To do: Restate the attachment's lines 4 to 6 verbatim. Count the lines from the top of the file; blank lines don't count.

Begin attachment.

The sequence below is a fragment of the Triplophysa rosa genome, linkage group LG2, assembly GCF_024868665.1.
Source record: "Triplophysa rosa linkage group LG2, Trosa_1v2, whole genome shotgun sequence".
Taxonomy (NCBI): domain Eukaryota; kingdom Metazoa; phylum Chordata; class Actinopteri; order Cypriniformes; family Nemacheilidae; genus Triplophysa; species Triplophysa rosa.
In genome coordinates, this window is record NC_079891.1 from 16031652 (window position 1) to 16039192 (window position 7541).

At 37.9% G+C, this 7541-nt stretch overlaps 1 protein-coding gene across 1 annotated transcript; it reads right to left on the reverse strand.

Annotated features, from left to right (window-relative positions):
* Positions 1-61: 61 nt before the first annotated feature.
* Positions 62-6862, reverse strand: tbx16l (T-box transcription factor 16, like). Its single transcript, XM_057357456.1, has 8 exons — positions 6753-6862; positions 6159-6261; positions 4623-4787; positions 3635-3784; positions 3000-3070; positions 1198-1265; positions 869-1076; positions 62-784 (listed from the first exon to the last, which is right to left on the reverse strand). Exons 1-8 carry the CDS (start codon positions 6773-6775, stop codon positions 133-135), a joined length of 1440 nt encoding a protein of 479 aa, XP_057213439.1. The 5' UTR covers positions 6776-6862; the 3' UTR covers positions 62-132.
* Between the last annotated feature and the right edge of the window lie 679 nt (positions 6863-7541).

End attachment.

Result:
In genome coordinates, this window is record NC_079891.1 from 16031652 (window position 1) to 16039192 (window position 7541).

At 37.9% G+C, this 7541-nt stretch overlaps 1 protein-coding gene across 1 annotated transcript; it reads right to left on the reverse strand.

Annotated features, from left to right (window-relative positions):